to discuss sensitive issues like this without a very clear understanding of
what we're talking about. People probably have very different expectations
of what you mean with 'harrassment'. My first thought with the word was
basically sexual or physical harrassment, with real life or near-real life
aspects. At Wikimania I got a better understanding that apparently others
were using a much wider definition of the word.
Hopefully will clarifications like the above on the page reduce the
threshold to participate, especially for those that are not native speakers
(and who have more trouble to read through the whole page to get an
(also posted this on the talkpage)
On Sat, Feb 27, 2016 at 3:27 AM, Patrick Earley <pearley(a)wikimedia.org>
> Hello all,
> With a lot of discussion on multiple issues going on, I know it can be
> hard to find time or "bandwidth" for an problem with no easy solutions.
> But some of the community has started to work on some approaches to the
> problem of harassment at the workshop on Meta. 
> It's an issue that isn't going away on its own, and we've started
> gathering some possible ways forward. We'd love to see you there.
>  https://meta.wikimedia.org/wiki/Harassment_workshop
> Best regards,
> Patrick Earley
> Senior Community Advocate
> Wikimedia Foundation
> (1) 415 975 1874
> Please note: all replies sent to this mailing list will be immediately
> directed to Wikimedia-l, the public mailing list of the Wikimedia
> community. For more information about Wikimedia-l:
> WikimediaAnnounce-l mailing list
No, I am not making a general statement about what should go in the
minutes. But in this case, the chair of the board (and others, I believe)
have misrepresented things. I mentioned the vote (irrespective of whether I
can prove it) as a piece of evidence that exists to prove the decision was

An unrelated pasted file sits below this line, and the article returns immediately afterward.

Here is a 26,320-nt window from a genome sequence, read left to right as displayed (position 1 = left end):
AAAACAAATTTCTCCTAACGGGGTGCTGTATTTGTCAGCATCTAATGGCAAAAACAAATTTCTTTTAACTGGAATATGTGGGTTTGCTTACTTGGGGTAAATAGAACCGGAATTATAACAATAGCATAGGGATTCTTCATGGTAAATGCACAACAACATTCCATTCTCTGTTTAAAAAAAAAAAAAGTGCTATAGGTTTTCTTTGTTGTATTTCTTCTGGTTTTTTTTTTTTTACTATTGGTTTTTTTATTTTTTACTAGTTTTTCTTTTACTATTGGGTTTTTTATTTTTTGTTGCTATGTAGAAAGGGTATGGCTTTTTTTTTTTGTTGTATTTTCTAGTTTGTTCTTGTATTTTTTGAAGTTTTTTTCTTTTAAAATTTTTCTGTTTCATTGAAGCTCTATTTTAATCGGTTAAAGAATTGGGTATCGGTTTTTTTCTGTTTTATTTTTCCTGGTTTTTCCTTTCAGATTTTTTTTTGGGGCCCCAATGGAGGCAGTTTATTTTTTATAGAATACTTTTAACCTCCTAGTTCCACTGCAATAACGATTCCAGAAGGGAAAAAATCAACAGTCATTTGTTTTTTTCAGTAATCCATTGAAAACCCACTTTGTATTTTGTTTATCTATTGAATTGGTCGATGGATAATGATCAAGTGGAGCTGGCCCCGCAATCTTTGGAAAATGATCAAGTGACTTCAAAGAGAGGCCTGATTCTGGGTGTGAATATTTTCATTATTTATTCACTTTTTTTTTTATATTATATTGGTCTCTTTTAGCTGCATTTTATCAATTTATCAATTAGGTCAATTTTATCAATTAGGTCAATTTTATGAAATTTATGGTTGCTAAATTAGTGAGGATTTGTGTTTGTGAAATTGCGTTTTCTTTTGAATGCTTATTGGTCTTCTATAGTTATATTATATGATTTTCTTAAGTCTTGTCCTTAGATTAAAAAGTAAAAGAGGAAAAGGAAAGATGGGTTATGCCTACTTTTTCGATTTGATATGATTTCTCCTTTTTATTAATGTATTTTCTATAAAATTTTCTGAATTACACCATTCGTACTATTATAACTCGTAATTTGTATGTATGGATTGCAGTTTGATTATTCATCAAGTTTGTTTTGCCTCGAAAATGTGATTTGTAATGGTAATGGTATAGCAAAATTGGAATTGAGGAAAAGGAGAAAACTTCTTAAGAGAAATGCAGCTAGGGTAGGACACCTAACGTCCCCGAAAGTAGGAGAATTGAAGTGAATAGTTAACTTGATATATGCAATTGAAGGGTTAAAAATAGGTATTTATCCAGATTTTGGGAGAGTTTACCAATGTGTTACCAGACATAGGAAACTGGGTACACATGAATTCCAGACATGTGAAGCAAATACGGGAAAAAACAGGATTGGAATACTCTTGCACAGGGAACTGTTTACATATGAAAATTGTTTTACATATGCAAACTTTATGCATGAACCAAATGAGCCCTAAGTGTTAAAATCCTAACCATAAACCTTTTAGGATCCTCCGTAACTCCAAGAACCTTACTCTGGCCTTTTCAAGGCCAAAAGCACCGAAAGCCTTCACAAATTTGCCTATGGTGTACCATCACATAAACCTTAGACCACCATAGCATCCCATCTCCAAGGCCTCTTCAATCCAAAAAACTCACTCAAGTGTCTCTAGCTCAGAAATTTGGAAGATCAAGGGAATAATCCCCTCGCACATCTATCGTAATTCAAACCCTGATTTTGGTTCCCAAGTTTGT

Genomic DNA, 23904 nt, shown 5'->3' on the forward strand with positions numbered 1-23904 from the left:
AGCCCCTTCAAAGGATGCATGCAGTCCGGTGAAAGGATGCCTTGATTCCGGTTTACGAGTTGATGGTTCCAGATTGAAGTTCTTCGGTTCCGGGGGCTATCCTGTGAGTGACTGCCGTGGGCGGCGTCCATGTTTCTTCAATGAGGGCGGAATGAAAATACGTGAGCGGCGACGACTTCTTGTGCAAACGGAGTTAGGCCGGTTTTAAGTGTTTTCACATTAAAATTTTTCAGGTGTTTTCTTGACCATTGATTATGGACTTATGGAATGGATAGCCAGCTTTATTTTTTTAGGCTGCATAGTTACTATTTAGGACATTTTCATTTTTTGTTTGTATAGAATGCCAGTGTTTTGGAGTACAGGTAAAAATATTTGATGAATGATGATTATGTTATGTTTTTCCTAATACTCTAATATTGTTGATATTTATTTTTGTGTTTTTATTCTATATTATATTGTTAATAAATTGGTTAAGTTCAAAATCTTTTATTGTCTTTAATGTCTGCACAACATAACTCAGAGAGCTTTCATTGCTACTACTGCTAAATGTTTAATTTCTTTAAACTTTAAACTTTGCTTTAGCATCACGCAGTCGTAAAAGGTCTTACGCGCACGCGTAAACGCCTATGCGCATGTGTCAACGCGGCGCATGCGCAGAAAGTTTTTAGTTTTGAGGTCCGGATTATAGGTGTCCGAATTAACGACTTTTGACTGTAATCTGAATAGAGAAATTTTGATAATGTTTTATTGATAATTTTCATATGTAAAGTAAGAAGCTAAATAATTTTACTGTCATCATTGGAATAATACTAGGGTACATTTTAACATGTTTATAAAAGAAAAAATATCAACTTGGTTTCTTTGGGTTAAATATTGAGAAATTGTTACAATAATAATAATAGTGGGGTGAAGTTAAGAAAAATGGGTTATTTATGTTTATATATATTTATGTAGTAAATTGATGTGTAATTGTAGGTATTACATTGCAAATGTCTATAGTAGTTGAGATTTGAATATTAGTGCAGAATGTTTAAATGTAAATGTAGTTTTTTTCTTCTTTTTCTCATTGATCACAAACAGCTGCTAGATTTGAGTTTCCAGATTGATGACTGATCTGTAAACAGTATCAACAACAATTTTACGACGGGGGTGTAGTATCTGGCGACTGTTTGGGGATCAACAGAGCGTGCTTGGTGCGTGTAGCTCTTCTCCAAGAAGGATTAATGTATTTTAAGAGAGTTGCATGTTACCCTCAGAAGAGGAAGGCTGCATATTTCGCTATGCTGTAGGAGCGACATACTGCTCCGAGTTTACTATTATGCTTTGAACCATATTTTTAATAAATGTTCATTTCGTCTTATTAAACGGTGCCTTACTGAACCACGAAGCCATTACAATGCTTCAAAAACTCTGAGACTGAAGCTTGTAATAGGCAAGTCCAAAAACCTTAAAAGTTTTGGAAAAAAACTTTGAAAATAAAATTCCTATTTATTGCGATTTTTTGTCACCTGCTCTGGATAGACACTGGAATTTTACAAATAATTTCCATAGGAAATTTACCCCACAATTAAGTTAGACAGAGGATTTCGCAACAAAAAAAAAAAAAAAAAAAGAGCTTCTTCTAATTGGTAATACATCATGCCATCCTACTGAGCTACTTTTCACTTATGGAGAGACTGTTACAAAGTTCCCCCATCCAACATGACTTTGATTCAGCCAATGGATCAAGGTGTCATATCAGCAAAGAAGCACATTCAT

MD, CCFP-EM, Wikipedian
The Wikipedia Open Textbook of Medicine
I have been sent a possible correction. When I had stated a "formal vote"
had taken place some are of the position that this was simple a straw poll.
Not sure if Geoff Brigham can clarify.
MD, CCFP-EM, Wikipedian
The Wikipedia Open Textbook of Medicine
You probably know Jacek Halicki. And even if you don't - you probably
have seen his pictures. Jacek has contributed about 9000 photographs to
Wikimedia Commons (many of them are Quality, Featured or Good Images). It
was not easy for him - Jacek has a severe mobility impairment and is unable
to walk on his own. He moves around on a special tricycle. Imagine how hard
it is for a photographer, especially if he specializes in photographing
narrow streets of small towns.
Jacek has done a lot for Wikimedia projects. And now he needs our help. His
computer has been stolen from him, and without it he can't share his works
with Wikimedia projects. He has started a campaign to raise funds for a
new computer. Please support him in any way you can. By contributing or
just sharing the story with your friends or through social media. Thank